Daniel Negreanu is the 2004 CardPlayer Magazine and World Poker Tour Player of the Year. He presents his poker strategies in one-on-one virtual training at and writes a weekly syndicated newspaper column.
Read all of Daniel Negreanu's poker blog and poker articles at Full Contact Poker.

Any views or opinions expressed in this blog are solely those of the author and do not necessarily represent those of the ownership or management of


almost 7 years ago

Juanda? Sure he's a super nice guy, and one of your early poker friends when you were grinding limit holdem games, but there are others who have more impacted and contributed to the overall game of poker. John Duthie, founder/creator of the EPT comes to mind.

The Poker HOF doesn't have to be just about who won the most money, tournaments, pots, etc. It should also include those who contributed significantly to the overall growth of the industry. What about Mori Eskandani (producer of HSP, PAD, NHUPC, and WSOP), Isai Scheinberg (ok maybe too controversial, but PokerStars is a model for how an online poker site should be run), Steve Lipscomb (WPT founder).

Henry Orenstien rightfully got in for basically the hole-card camera invention, so I think there is room for these other guys who deserve to be honored in the poker HOF for their overall contribution to the industry, imho.

And as far as other HOF's go, usually you have to be out of the game for some period time before being considered. Baseball I believe is 10 years retired before you're eligible. This allows your record and contributions to be fairly judged over the course of time, and not subject to current whims of popularity while still playing.

And finally, I would find it hard to vote for any player into the poker HOF that was associated with or a Red Name pro of Full Tilt Poker. Sorry, that's just how I feel. If you were a Red Pro at Full Tilt, at a minimum you should not be a first ballot inductee. I realize some Pros may not have had any contribution to the fraud, nevertheless a message needs to be sent that if you are associated with a fraud that bilks poker players out of millions, you don't walk into the HOF.


almost 7 years ago

I think there's room for a second category for Poker's HOF - those people who made poker tournaments into watchable television programs or introduced significant tournament innovations etc i.e. non-players who have contributed to improving the game and making it more accessible to the general public. The poker players should be a separate category.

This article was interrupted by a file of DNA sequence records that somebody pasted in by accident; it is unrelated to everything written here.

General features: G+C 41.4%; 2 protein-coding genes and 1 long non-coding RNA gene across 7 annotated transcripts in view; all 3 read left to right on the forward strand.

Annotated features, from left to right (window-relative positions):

almost 7 years ago

Clearly there are some problems with the nomination process. You will recall that Annie Duke was a nominee a couple of years ago. Clearly she did not meet the criteria for induction. However, she most likely was a finalist because of bot voting from the site that supported her.

Daniel is also correct about being a "nice guy" does not qualify you for induction. His case in point is Tom McEvoy. I agree with Daniel, and I know of no instance in which Tom could qualify if the criteria "must have played for high stakes" was enforced. I wonder if any members besides TJ voted for him? Most of the members are old enough to know that he does not meet that critical criteria.


over 6 years ago

The Fly is correct. None of the founders and principals of Team Full Tilt should ever be allowed in the Hall of Fame.

Daniel specifically mentioned Gus Hansen. Even without being disgraced by the Full Tilt scandal, what has he done to deserve being in any Hall of Fame? He final tabled a few early WPT tournaments by playing bad cards when sponsored by Full Tilt? Other than that he is best known for losing $20,000,000 playing online poker. A record like that deserves the Hall of Shame, not he Hall of Fame.


over 6 years ago

Gus has now lost $20,300,000 playing online poker according to CardPlayer's latest update. And Daniel is surprised that his name is not on the Hall of Fame ballot? LOL.